New distributors and EU compliance for PWT
Membrane chemicals supplier Professional Water Technologies (PWT), the US arm of Canada's H2O Innovation, recently signed agreements with two new distributors in Brazil and Argentina, increasing its presence in South America.
North Sea gas RO package supplied by UK company
A containerised reverse‑osmosis (RO) desalination package is to be supplied for an unmanned gas platform in the North Sea by Salt Separation Services of Rochdale, UK.
AWC in full production at new Tampa factory
American Water Chemicals (AWC) has resumed full production of its membrane water treatment chemicals following its recent move into a new 41,000 ft² (3,800 m²) building.
PWT signs three new overseas distributors
Three new distributors in Malaysia, Singapore and South Africa have been signed up by Professional Water Technologies (PWT), the business unit of Canada's H2O Innovation Inc.
PWT to be represented by Omya in EMEA region
Professional Water Technologies announced on 6 September 2011 that it had signed a sales representative agreement with Omya International AG, a leading global producer of industrial minerals, and a worldwide distributor of chemical products.
BWA changes hands once more
Desalination and water treatment chemical specialist BWA Water Additives has been sold for the second time in three years for around £ 185 million (US$ 300 million).
A sustainable antiscalant for RO processes
One of the common complaints leveled at the desalination industry by environmentalists is discharges of brine from plants contain additional amounts of chemicals required to reduce scaling and biofouling. Carboxymethyl inulin (CMI) is an environmentally friendly antiscalant which has proven to be cost-effective in RO processes and therefore could have a positive contribution to addressing this concern. This article first appeared in the February/March 2011 issue of Desalination & Water Reuse magazine.
S Australia government questions Billiton desalination EIS
Desalination discharge led the list of concerns raised by the South Australia government in its submission on 24 April 2009 to BHP Billiton's environmental impact statement (EIS) related to its proposed expansion of its Olympic Dam mining operations.
Experience helps boost production and stability at Ras Abu Jarjur
Improving production with reduced expenditure could be the main targets of any desalination facility around the world. Such feats are being methodically achieved at Ras Abu Jarjur reverse-osmosis (RO) plant in Bahrain as a result of a series of improvements. Of the many available desalination techniques, RO was seen from the earliest days as a reliable and cost-effective technology and was therefore employed at Ras Abu Jarjur. From the huge quantity of groundwater (40 million m /year) extracted from borewells, potable water totalling 29 million m /year is produced. The other 30% of water is being rejected to the Arabian Gulf, which has a similar salinity level and higher temperatures. Trials are being carried out to extend the brine staging by one more stage from two to three for the ninth and tenth trains and from three to four for the first to eighth trains, as the reject water from the trains is already filtered, acidified, dosed with antiscalant and most importantly possessing the required pressure energy (minimum of 38 bar) to be used. This strategy would increase the overall water recovery by another 4.5%. By closely following the guidelines of the scaling indices, solubility product limits of potential scale-forming constituents in the water and various performance-monitoring tools, it would be possible to recover another 2% of the water. The full article first appeared in the November/December 2008 issue of D&WR magazine. The paper on which it was based was awarded the prize for Best Oral Presentation at the International Desalination Association World Congress in Maspalomas in 2007.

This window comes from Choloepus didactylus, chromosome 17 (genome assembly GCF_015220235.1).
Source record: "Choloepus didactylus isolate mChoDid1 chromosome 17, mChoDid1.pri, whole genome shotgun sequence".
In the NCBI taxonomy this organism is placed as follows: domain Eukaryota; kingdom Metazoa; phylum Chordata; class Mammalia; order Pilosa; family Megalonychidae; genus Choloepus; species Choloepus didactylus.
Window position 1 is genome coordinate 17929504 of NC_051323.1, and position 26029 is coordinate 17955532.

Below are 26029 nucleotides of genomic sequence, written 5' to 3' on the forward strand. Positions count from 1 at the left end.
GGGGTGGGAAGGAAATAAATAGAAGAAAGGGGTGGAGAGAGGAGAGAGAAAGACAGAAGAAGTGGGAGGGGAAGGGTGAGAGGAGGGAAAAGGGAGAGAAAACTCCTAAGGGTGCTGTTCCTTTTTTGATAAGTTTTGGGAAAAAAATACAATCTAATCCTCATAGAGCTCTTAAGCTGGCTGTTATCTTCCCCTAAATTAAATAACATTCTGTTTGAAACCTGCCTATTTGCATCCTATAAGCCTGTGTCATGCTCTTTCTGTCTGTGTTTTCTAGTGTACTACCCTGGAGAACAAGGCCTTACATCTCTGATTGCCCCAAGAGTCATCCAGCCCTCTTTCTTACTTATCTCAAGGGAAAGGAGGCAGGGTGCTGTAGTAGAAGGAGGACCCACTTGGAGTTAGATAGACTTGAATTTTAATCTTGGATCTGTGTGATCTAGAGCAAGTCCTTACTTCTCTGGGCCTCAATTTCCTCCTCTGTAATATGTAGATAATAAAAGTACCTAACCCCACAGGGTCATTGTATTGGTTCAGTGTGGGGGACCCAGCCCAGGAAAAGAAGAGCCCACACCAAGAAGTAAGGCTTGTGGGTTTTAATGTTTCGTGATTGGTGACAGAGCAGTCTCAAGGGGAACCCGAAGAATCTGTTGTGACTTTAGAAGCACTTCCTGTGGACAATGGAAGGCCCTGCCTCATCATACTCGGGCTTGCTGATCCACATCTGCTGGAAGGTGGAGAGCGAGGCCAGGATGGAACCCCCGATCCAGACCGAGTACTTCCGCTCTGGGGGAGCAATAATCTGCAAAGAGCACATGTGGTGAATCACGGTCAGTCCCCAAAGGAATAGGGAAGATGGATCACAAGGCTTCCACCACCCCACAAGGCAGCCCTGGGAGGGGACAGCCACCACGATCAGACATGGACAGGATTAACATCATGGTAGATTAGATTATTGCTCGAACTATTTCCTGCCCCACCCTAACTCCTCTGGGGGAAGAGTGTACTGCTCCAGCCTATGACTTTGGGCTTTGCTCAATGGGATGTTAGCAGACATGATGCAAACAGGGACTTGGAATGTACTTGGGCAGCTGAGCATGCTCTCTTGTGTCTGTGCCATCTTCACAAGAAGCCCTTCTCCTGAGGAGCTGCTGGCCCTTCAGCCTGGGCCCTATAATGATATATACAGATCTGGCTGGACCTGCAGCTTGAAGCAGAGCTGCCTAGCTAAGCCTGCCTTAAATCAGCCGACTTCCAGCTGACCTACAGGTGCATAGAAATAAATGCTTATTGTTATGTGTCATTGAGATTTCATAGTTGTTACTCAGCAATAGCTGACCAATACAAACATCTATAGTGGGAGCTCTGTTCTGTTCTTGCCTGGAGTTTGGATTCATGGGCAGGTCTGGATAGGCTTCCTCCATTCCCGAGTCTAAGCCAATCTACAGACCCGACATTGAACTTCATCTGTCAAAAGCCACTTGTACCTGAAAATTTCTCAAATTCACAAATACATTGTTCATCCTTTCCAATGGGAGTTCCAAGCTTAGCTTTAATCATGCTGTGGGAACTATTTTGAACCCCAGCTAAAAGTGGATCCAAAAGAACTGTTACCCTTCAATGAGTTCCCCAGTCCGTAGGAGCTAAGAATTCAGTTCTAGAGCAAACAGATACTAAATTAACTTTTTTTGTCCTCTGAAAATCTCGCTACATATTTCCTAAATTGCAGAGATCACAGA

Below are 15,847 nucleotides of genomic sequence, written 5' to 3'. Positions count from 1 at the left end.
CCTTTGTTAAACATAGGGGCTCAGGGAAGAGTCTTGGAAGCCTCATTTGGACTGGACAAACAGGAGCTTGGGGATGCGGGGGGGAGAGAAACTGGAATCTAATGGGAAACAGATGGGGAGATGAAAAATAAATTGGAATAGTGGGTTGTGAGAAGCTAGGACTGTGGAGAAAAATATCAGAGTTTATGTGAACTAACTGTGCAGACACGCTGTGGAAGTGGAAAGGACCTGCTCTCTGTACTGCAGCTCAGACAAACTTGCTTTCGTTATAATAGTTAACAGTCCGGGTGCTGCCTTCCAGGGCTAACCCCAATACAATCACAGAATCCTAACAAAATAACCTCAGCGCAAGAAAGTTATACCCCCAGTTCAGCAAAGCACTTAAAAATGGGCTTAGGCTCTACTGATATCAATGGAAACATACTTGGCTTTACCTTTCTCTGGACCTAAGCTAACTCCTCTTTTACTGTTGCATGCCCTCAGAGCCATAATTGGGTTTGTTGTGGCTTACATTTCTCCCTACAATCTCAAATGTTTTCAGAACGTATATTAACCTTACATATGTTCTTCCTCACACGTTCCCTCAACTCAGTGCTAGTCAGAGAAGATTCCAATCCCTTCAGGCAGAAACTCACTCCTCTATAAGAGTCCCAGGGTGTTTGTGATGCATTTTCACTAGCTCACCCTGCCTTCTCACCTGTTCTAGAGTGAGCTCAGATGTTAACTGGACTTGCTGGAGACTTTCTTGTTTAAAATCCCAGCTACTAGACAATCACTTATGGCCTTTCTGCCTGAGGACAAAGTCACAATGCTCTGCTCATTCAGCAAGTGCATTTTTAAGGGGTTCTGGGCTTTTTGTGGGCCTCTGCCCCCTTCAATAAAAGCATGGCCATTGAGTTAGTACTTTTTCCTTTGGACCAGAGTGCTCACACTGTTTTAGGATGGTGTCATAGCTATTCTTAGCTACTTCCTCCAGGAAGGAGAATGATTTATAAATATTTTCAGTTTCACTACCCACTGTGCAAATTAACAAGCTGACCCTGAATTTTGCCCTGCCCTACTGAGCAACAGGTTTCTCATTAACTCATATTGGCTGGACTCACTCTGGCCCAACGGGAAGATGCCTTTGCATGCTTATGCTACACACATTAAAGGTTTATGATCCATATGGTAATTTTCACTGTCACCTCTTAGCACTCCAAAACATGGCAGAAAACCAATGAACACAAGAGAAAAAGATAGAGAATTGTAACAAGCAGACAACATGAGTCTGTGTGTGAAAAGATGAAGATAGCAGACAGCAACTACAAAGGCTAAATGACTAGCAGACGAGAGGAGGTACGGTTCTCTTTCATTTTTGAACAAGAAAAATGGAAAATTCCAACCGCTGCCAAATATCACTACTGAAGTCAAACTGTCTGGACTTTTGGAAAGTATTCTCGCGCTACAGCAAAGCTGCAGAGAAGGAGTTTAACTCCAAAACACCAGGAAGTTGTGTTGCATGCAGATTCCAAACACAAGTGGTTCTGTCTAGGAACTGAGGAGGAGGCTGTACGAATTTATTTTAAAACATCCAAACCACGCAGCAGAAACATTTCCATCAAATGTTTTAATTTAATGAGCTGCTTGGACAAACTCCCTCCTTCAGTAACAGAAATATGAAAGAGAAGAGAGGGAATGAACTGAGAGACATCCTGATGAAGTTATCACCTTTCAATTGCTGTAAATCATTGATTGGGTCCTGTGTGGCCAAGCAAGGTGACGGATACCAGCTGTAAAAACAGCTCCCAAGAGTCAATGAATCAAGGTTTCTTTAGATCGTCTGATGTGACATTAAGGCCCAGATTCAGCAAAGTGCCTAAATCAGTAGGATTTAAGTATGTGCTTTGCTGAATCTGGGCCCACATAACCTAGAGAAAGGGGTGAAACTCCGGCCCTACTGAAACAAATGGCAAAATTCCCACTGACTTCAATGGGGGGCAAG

Antiscalant removes need for acid in wastewater RO
Field trials of a new scale-inhibiting chemical for use with reverse-osmosis membranes in wastewater reuse plants show that, at a low dose rate, it can increase the solubility of calcium phosphate by over one hundred times, obviating the need for using dangerous and costly acid. Current design practices for large effluent reuse projects are focused on a combination of removing phosphate by precipitation prior to the RO plant and acid dosing to reduce pH to 6.0 and hence increase calcium phosphate solubility to prevent fouling. Conventional antiscalants are ineffective at high phosphate and high recovery rates, and the only other option has been to dose large quantities of acid to reduce feed pH to below 6.2. Reducing the pH from 7.5 to 6.0 on a 2,700 m /day plant would require 0.5 to 1 ton of 95% sulphuric acid per day. Handling this quantity of acid is an environmental, health, safety and logistical problem that many plant operators would like to move away from. The results from the field trials show that using a highly active threshold inhibiting antiscalant such as Genesys PHO at a low dose rate of 2 -5 mg/L can increase the solubility of calcium phosphate by over one hundred times. This article appeared in D&WR magazine's August/September 2008 issue.